Segmentation of objects in a point cloud (Python)

Hi all,

I was wondering if anyone would be able to help me.
I have a series of different point clouds (.ply files) of different fields containing crop plots. I’ve generated this using Pix4D. These field have a natural slope to them which shows in the point cloud elevation.
I have utilized the code in this SO question,, to level/ flatten these to an extent to get everything roughly on the same plane. As demonstrated in the attached image, I used the vtk elevation filter to colour the clouds.


My next step in my work, which I have been struggling to achieve for some time now, is being able to extract the height for individual plots. My thoughts were that I could somehow remove the ground level from the point cloud and then I can work on the distance between the lowest and highest points for each individual plot.

Can anyone provide any advice on what the best way might be to achieve this segmentation of the plots?
Also if anyone thinks that there is a better way of “levelling” my clouds to be on the same plane I would be interested in trialling other methods.


First, I’m going to solicit that you check out vtki as it makes working with VTK in python a bit more convenient/intuitive. For example, that stack overflow code could be replaced with:

import vtki
import numpy as np

filename = 'File.ply'
# Read
data =
# Elevation filter
evgf = data.elevation() # defaults are min/max Z bounds
# And render it

vtki also provides a more direct numpy interface to your VTK data object so you could manipulate your points a bit easier.

I’m still a bit confused about what you want to do… can you elaborate more on what exactly you are trying to do?

Is each “plot” one of the many small rectangles in the point clouds? From what I understand, you’re going to have to use some sort of pattern recognition to identify the plots… but even if you do this, what exactly do you want to know about each plot?

Hi Bane,

Thank you for your response. I will definitely look into implementing vtki, seems a much nicer/ easier way of using VTK in python.

With regards to your question; the individual “plots” are indeed the individual small rectangles. The information I want to know for each each plot will be the lowest and highest points.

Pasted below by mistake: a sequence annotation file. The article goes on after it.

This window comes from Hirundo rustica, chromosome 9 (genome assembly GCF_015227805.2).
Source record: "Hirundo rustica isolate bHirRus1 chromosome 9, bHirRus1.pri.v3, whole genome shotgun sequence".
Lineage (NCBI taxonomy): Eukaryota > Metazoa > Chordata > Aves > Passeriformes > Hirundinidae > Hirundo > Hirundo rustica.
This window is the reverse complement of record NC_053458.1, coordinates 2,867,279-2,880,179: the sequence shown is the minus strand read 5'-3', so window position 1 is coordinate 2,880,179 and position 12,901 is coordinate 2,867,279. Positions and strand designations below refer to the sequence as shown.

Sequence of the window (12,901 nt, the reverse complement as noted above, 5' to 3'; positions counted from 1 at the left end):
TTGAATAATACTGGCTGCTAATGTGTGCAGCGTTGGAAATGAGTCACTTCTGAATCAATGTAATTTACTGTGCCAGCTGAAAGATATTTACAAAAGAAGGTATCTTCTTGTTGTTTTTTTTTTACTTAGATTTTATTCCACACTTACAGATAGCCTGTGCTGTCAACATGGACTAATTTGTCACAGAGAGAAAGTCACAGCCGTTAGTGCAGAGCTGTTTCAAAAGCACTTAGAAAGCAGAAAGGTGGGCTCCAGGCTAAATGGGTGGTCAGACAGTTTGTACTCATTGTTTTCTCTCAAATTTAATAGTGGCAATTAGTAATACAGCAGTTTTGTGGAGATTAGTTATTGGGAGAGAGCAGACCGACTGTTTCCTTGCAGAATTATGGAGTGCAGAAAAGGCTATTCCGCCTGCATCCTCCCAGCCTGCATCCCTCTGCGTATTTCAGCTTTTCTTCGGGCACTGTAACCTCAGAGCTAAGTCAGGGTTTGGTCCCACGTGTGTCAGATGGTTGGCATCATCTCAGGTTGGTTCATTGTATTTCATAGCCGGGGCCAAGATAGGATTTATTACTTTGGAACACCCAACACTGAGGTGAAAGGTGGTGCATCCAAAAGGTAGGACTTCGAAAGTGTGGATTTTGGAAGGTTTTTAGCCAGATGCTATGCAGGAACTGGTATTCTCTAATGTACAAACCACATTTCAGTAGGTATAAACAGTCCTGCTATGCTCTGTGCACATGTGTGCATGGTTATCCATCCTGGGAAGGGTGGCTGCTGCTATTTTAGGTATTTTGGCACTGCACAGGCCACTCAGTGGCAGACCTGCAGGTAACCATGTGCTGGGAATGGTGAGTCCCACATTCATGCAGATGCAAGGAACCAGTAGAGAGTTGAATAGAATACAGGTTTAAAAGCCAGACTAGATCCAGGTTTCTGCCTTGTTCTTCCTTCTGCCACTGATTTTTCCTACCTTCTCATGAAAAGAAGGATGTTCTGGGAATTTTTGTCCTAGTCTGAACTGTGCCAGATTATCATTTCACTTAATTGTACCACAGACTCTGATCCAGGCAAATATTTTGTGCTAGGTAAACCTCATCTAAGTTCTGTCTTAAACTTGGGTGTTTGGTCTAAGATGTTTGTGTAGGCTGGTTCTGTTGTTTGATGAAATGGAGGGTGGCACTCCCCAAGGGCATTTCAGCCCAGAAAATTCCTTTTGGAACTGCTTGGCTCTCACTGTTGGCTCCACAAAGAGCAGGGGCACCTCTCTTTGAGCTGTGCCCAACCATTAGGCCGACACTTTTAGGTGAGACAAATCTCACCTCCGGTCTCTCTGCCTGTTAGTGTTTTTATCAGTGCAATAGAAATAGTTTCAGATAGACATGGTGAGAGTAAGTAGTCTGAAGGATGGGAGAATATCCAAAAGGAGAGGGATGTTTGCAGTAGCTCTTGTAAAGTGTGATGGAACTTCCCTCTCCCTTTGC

This is indeed a challenging problem. I’m not sure that you could do this in pure VTK… my approach would be:

  1. Use a pattern recognition algorithm to find and label the plots individually.
    • Possibly a convolutional neural network? … you would have to manually create a few labeled features. Shouldn’t be too cumbersome with this small of a dataset since the pattern is super uniform.
    • Once you have the plots segmented, label them uniquely by clustering.
  2. Find the highest/lowest Z values for each labeled plot

All of this can be done using Python and libraries like sci-kit learn and TensorFlow. I’d start with just the XYZ values of the plots and go from there.

Sorry I don’t have a more straightforward answer!

Thank you very much for the help Bane.

I imagined that I wouldn’t be able to do it purely in VTK but thought it worth asking in case someone knew a way that I was missing. It’s good to confirm though.

I appreciate the advice and I will start looking into implementing a pattern recognition algorithm. I have a colleague who knows CNNs well so will get some pointers from him.

Thanks again.

Hi Bane,

I’ve only really just been able to start playing around with vtki and just had a quick question regarding the plotting of point clouds.

When I have tried to plot, as you suggested in your first response, I just get a grey background and a scalar bar but nothing else. In VTK to visualize point clouds the only solution I have been able to find requires applying the vtkVertexGlyphFilter first and then applying the elevation filter before plotting.

If I wanted to use vtki, what would be the correct way to use the VertexGlyphFilter in order to visualize the point cloud? I could not find anything when I scanned/ searched the documentation.


Hi @jball, I’m glad to hear your trying vtki!

What data type is your point cloud? Is it vtkPolyData?

Also, could you share a sample file with me? This way I can make sure to give you code that’ll work.

Hi Bane,

The data is a .ply point cloud that I generated using Pix4D. Normally I read it in using the vtkPLYReader and plot with the vtkPolyDataMapper. So going off the VTK docs I’d say it is PolyData/ AbstractPolyData?

I’ve included a clipped down version of the point cloud (just one crop plot), hopefully you can access it. I thought a smaller version would be easier and quicker than sharing the full set of data. (Also there is a file size limit)

Test_point_cloud.ply (1.6 MB)


@jball, something isn’t right with the format of that PLY file… the vertices are not being properly defined. To mitigate this, simply load and cast:

import vtki
import numpy as np

filename = '/Users/bane/Downloads/Test_point_cloud.ply'
# Read the improperly formatted PLY file
foo =
# Grab points from bad data structure and use those point to construct PolyData correctly
pc = vtki.PolyData(foo.points)
# Elevation filter
evgf = pc.elevation() # defaults are min/max Z bounds
# And render it

Note that you can use sphere rendering with the render_points_as_spheres=True argument to the plot() call:


Now that the vertice cells are properly defined, there’s no need for a glyph filter. However, if you like glyphing, vtki has code for that! Check out this example.

Hi Bane,

That’s great thank you very much for the help! Odd that the PLY file format isn’t quite right… I will have to do some research into it. It may be something in the way that the Pix4DMapper software creates the cloud.

Thank you again for the swift response. vtki is definitely something that I am keen to use as it seems to make things a little easier, scripting wise.

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